In the beginning of your article you accurately write that one-time impulse sounds of 140dB or more can permanently damage hearing. Additionally, prolonged exposure to sounds over just 85dB can cause hearing loss. You also wrote that loud gunshots can easily be over 160dB. The test performed on the effectiveness of the test electronic ear muffs used 15dB as the minimum level of protection. That would give a best-case scenario of 145dB of noise, which is enough to cause permanent hearing loss with just one exposure! Surprisingly to some of us, the meager 22 LR pistol has a report of about 140dB! Realistically, most of the muffs tested have a Noise Reduction Ratio (NRR) of at least 23dB, yielding an exposure level around 140dB with louder firearms. (This is overly simplified math, as the amount of decibel reduction doesn’t really equal the difference, but for illustration sake, we’ll skip the logarithmic math that I forgot years ago.)
The highest NRR available in muffs is 31, while the highest NRR in plugs is 33. Combining them does not yield an NRR of 64, but more like mid-30s to 40. While my audiology friends will say that still doesn’t yield enough protection to prevent hearing loss with long-term exposure, the combination is certainly more effective than either by itself. Your choice of electronic muffs is excellent, as they allow communication with plugs in. In summary, instead of an apple a day to keep the doctor away, please always use both plugs and muffs to keep the hearing aids away, even when outdoors shooting “quieter” guns. I love your magazine. Please keep up the good work. — Justin
Thank you very much for the insights. A word to the wise is valuable, if the recipient can hear it. — tw
Hello, first I love your magazine! I have been a subscriber for many years now and always love reading it. My problem is, some time back you changed the paper Gun Tests is printed on. Since that change, I don’t think I have received one copy that is not damaged. They’re usually torn or part of covers are gone. I didn’t have a issue with this before the change. I don’t know if anyone else is having this problem, but I wouldn’t be surprised if they were. Maybe shipping in some type of envelope would help. Anything you can do would be greatly appreciated because I keep all my copies in binders for future reference. — Jonathan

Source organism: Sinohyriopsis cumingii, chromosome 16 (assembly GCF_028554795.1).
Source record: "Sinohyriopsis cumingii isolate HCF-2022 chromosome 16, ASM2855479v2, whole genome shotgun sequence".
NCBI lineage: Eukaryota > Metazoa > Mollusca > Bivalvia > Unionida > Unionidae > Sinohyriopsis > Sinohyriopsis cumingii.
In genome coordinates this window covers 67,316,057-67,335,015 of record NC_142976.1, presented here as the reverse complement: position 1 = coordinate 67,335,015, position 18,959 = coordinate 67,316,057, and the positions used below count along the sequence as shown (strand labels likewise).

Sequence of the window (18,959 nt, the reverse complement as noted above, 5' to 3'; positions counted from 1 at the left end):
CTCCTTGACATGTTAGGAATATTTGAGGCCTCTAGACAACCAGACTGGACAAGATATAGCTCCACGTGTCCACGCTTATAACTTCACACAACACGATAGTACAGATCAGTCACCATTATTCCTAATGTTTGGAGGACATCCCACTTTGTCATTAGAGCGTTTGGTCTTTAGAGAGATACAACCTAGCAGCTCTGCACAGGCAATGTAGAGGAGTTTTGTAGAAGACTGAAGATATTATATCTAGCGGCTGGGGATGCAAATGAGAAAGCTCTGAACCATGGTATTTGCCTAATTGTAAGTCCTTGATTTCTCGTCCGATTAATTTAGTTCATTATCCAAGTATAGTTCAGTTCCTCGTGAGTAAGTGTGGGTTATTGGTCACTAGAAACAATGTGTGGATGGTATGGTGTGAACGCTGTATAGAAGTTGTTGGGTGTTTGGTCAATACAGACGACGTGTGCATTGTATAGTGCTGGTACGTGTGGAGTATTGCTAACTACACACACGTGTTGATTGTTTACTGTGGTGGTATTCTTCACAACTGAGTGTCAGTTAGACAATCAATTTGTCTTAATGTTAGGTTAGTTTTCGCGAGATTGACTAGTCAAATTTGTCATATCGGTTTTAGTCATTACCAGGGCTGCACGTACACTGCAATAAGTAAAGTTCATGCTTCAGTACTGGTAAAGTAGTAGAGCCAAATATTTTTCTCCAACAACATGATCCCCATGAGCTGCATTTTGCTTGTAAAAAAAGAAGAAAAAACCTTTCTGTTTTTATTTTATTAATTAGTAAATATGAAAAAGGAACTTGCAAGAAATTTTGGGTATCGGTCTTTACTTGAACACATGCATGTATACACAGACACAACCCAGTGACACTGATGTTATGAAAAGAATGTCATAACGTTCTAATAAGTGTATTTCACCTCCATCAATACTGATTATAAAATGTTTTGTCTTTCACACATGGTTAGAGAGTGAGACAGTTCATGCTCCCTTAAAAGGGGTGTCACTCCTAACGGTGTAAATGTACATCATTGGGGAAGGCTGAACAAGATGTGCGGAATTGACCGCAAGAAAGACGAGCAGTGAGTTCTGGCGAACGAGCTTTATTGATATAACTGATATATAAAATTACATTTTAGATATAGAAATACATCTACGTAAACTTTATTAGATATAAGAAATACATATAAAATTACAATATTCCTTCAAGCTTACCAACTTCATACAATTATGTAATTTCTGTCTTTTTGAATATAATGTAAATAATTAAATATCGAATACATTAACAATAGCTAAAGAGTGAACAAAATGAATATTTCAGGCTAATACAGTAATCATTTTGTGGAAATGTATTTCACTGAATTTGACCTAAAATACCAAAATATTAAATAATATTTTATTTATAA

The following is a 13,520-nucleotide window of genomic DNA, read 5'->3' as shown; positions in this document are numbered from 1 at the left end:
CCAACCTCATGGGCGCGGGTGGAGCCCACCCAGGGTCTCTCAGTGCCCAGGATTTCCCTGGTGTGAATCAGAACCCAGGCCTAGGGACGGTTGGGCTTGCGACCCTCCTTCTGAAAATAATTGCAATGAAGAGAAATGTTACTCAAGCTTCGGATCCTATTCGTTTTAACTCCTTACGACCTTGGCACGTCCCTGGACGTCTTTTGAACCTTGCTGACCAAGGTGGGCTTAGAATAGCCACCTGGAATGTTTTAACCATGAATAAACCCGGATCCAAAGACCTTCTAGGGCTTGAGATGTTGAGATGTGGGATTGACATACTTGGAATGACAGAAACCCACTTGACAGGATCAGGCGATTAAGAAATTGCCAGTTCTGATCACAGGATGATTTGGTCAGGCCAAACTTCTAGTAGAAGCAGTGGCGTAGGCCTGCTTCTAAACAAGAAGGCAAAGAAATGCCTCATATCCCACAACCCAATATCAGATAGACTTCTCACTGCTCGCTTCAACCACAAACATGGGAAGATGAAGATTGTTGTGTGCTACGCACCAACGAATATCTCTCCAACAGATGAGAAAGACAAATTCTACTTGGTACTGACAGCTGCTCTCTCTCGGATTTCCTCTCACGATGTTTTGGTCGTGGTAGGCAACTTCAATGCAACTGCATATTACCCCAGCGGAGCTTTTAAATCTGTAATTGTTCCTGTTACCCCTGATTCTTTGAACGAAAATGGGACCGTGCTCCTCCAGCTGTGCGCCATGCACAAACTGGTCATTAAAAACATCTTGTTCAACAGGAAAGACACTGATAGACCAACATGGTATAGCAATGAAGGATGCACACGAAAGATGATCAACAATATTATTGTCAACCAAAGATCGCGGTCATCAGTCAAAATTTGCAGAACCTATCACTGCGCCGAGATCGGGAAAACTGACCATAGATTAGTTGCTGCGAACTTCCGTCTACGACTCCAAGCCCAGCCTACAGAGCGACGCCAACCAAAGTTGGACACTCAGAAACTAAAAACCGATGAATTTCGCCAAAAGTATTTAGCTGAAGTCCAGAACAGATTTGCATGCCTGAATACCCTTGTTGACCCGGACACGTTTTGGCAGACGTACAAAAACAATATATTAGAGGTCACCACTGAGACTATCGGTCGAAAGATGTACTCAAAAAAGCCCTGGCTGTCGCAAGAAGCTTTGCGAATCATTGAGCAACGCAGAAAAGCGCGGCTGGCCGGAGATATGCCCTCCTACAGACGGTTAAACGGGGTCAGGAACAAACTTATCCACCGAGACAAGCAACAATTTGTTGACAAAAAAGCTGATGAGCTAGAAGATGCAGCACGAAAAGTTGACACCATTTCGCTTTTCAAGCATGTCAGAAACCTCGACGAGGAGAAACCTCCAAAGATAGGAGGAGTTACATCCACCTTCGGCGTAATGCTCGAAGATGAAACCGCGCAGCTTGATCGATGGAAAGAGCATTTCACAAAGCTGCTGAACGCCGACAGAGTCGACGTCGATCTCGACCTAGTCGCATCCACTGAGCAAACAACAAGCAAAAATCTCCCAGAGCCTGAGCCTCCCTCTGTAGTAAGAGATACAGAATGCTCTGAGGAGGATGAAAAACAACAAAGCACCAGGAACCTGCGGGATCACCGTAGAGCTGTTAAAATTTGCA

Hey Jonathan: Sorry this keeps happening. The paper has been glossy for several years, so it displays color better, but I can’t think of a reason for it to be less durable as a result. But any time you have a problem like this, call customer service at 1-800-829-9084, or email Customer_Service@GunTests.info, and we’ll get a new one on its way. — tw
I see in your article you noted that a red-dot sight may help with visual acuity. Last year I attended a seminar for older shooters at the NRA Annual Meetings. Dr. Joe Logar pointed out that for older eyes, green lasers are preferred over red lasers. The red lasers tend to disappear in bright light as compared to green lasers, and the green spectrum is easier for older eyes to acquire than red. After the seminar I bought a green laser to replace the red laser on my carry gun. — John
Thoroughly enjoyed the small 40 S&W article. I had suggested it long ago. Very pleased to see that the Springfield was your pistol of the year also! I had to go buy one, especially since this was the gun I was most interested in.
In regards to your electronic earmuff comparison article, I enjoyed it, and I ended up buying both a Walker’s Razor Slim and a Howard Leight Impact Sport pair. I wanted to give you my 2 cents worth. My H-L muffs had some hiss in the left ear even at low volumes, whereas the Walker’s did not. The Howard Leight pair seemed to give me a little better sense of where a sound was coming from, and from what angle, which could be very advantageous in hunting.
My chief findings are related to me being more of an audiophile. I played MP3s through both of the headset inputs, which was not mentioned in your review. Observations: The Walker’s had a much clearer sound, with rich bass and fuller dynamic sound than the H-L. In addition, the Walker’s played using only the power of the player, thus saving battery power of the muffs themselves (it appears). The H-L, on the other hand, enables the volume to be controlled by the headset, but it does use batteries. As for me, I’d recommend the Walker’s for the better sound quality and possibly better battery life. — Frank
Yes, thank you for the 40 S&W article idea back in May 2018. We really do create line-ups based on readers’ interests, though it may seem to take forever to appear. We also appreciate the follow-ups on hearing protection. — tw